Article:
The regulator also stated that coal generation in the National Energy Market is ageing and becoming unreliable and could become an increasingly more important factor in grid stability in the future.
International fuel prices have increased sharply
The war in Ukraine has pushed international fuel prices including coal, oil, and LNG through the roof.
The resulting international price hike put pressure on domestic prices because exporters are more inclined to sell into the export market where they can receive a higher return.
The price of coal
At the start of the COVID pandemic and up to late 2022, the price of coal converted from price per tonne to MWh of electricity was below $50.
Fast forward to June this year, and prices, the marginal cost to generate was above $225/MWh. Generators that need to source spot coal now require very high prices to generate electricity.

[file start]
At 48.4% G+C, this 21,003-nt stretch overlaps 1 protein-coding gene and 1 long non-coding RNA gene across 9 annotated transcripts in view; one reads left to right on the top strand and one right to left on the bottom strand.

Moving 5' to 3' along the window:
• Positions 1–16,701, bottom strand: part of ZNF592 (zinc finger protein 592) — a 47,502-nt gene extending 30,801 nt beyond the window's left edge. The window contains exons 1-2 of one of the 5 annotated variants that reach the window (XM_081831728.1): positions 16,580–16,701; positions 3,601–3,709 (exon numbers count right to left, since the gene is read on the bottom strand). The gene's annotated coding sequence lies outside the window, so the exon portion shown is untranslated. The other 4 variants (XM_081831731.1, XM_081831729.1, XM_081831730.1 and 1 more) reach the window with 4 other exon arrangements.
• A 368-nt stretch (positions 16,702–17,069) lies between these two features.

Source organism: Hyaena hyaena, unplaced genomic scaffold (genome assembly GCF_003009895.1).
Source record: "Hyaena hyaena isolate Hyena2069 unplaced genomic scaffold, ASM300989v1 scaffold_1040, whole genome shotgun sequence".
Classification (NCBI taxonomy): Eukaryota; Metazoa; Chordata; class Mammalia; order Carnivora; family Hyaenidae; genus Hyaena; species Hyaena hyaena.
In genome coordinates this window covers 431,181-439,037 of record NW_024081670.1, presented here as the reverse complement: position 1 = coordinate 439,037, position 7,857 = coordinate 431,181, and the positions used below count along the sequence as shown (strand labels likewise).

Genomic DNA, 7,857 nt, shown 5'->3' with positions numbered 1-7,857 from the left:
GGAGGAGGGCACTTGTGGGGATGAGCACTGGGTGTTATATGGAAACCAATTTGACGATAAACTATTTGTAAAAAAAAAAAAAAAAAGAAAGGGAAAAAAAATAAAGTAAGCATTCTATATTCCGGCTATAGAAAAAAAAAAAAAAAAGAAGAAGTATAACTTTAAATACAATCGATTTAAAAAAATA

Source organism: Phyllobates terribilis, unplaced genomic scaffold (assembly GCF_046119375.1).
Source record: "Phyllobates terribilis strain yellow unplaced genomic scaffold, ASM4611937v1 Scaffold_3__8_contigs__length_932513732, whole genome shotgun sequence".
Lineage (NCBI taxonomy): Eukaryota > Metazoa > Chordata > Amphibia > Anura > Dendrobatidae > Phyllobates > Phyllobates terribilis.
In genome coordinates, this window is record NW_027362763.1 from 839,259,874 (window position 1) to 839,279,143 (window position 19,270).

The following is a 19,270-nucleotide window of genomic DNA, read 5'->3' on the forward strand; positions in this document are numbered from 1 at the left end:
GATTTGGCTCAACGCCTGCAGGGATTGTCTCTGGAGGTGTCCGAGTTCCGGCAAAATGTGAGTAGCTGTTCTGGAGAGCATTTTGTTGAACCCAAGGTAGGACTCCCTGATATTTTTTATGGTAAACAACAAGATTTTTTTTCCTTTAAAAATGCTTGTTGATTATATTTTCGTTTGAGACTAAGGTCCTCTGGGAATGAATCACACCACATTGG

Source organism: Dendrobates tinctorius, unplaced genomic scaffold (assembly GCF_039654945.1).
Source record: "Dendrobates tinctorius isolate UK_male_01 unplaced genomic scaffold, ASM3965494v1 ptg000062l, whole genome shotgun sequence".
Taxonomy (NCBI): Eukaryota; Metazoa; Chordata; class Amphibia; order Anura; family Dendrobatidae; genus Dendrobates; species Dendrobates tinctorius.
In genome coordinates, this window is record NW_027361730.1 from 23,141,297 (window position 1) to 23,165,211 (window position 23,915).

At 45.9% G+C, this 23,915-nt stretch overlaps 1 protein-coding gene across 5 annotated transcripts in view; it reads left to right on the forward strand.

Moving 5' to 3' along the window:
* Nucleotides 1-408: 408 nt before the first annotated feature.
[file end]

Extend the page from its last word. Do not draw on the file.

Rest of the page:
(Note prices in charts are $USD)
Newcastle Coal futures peaked at AU$ 720.80 per metric tonne on September 5, dropping fairly sharply to AU$606 per tonne on October 7.
The price of LNG
International prices for liquid natural gas have also increased substantially. Asian gas prices reached record levels with price volatility ranging between $27.24/GJ and $63.12/GJ during April-July.
Prices in Europe reached a daily maximum of $83.15/GJ during the same period. International prices dropped in May-June 2022 as European stockpiles were rebuilt when flows from Russia to Europe resumed.
However, international prices increased again following a Freeport gas explosion, which reduced US LNG exports and Russia closed the tap on the Nordstream 1 Pipeline to Europe once more.
In August 2022, international prices increased further to record highs of $100.53/GJ in Europe and $77.16/GJ in Asia.
Supply constraints also contributed to high energy prices. Coal generation plants usually operate with a stockpile of fuel held back in reserve.
This allows them to adjust to short-term shocks to supply due to flooding or when demand may be particularly high due to outages or seasonal factors.
The high number of outages in April 2022 led to some coal generation units running at higher levels than anticipated.